Tuesday, February 11, 2020
Cordwainers or Cobblers?
The term cordwainer comes from the French word for shoe-maker, cordonnier and is derived from the old French form cordouanier, referring to the cordovan leather. It first appears in English after the Norman invasion in 1066. The word was derived from the city of Cordoba in the south of Spain. Moorish Cordoba was famous for the production of superior quality cordouan leather (cordwain), made from the skin of the Musoli goat. Cordovan leather was supple and brightly coloured (red) and from the 9th century onwards, became the material most in demand for the finest footwear in all of Europe. By the late 13th century Cordwainers were divided between alutari, who used only alum "tawed" cordwain, and basanarii, who used an inferior "tanned" sheepskin which was only used for long boots.
The first English guild of shoemakers called themselves "Cordwainers" and was founded 1131 in Oxford. When London shoemakers organized a guild (1160), and receiving its first Ordinances in 1272, the London shoemakers, used the title the Worshipful Company of Cordwainers. The Cordwainer only works with new leather whereas a Cobbler works with old leather. At first, Cobblers were frequently prohibited by law from making shoes although they would collect worn-out shoes cut them up and re-manufacture cheap shoes. By the 16th century, London cordwainers and cobblers resolved their conflicts when cobblers greed to be put under the authority of the cordwainers’ guild.
Cordoba, in the south of Spain, was a stronghold of the mighty Omeyyad Kalifs until its fall in the 12th century. Moorish Cordoba produced cordouan (cordovan) leather, called "cordwain" in England. Originally made from the skin of the Musoli goat from Corsica, Sardinia, the leather was "tawed" with alum after a method known only to the Moors. English Crusaders introduced the English shoemakers to the finest leather. Finest Cordovan leather was prized for bright red colours and elegant shoes made from this material. Nowadays cordouan, or cordovan leather, has been applied to several varieties of leather.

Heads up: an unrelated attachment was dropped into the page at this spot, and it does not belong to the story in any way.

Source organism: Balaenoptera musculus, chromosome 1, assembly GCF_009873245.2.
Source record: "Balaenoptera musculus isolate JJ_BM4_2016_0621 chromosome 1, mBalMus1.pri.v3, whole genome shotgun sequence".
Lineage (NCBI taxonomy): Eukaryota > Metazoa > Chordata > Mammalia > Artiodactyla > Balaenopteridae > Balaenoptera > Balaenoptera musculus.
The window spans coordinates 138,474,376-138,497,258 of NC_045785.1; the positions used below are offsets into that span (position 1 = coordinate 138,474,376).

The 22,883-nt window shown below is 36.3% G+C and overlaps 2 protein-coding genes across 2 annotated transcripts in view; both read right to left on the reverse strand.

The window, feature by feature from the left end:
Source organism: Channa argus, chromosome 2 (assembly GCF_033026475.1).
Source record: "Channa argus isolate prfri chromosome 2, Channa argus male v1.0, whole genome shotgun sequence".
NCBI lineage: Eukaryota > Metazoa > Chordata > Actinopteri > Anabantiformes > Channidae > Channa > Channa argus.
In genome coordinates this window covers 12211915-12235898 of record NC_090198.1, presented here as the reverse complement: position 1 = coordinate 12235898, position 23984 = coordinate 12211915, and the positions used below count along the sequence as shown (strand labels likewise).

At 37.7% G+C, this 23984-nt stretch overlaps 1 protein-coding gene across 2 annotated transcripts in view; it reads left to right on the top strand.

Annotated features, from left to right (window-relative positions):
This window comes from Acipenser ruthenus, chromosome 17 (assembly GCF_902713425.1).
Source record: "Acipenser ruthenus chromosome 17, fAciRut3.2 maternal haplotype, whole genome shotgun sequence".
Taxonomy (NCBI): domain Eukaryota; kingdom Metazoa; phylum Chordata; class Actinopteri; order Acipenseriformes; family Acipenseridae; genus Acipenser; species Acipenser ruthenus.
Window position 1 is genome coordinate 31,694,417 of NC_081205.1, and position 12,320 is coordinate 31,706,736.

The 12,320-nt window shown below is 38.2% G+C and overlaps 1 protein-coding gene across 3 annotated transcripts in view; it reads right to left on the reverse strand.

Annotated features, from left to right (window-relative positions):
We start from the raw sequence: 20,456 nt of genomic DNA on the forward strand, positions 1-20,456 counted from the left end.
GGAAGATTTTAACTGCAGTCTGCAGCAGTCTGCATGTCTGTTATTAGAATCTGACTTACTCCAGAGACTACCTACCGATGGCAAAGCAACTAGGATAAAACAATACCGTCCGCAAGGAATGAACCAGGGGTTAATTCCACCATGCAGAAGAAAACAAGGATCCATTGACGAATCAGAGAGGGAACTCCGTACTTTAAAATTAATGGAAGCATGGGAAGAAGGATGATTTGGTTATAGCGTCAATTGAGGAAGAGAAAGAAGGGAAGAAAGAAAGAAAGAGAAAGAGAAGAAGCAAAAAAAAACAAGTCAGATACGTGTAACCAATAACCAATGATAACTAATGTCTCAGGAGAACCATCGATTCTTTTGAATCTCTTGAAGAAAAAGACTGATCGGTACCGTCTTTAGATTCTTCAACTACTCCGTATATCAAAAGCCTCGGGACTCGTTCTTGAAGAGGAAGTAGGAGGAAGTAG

Cordovan leather today is a "vegetable tanned" horse "shell," and like the Medieval cordwain is used only for the highest quality shoes.
Tastiania were boots and shoes made from goat skin. They were Greek in origin and date from late Antiquity onwards. Tastianuia are thought by many experts to have influenced European footwear in the thirteenth and fourteenth centuries and may well have been taken to Cordoban. By the 15th century cordovan leather remained high in demand during the height of the Burgundian dominance over Northern European. The Burgundian party was a political allegiance in France that formed during the reign of Charles VI (1368-1422) during the latter half of the Hundred Years War. According to Gay (1887) The King of France owned 131 pairs of chausses seamless (hose with soles) with long whalebone-stiffened poulaines; 189 pairs of slippers in white, black, and red; 109 bottines (ankle boots); two pairs of high boots; and six pairs of soft high boots to wear at night.
Throughout history shoemakers have commanded a unique class of respect. Starting with the clandestine sandal makers of Ancient Rome, many of their number were early Christians converts, and kept the secrets of their clients, selling their wares by night to spread the gospel during the day. In the Middle Ages, shoemakers forged the beginning of unionism; not to mention the many men of letters and statesmen who rose from their ranks.
Kippen C. 2019 St Crispin, St Hugh & Chiron: The Patron Saints of Shoes
The Corporation of London Ward of Cordwainer Club What Is A Cordwainer And What Is Their Background?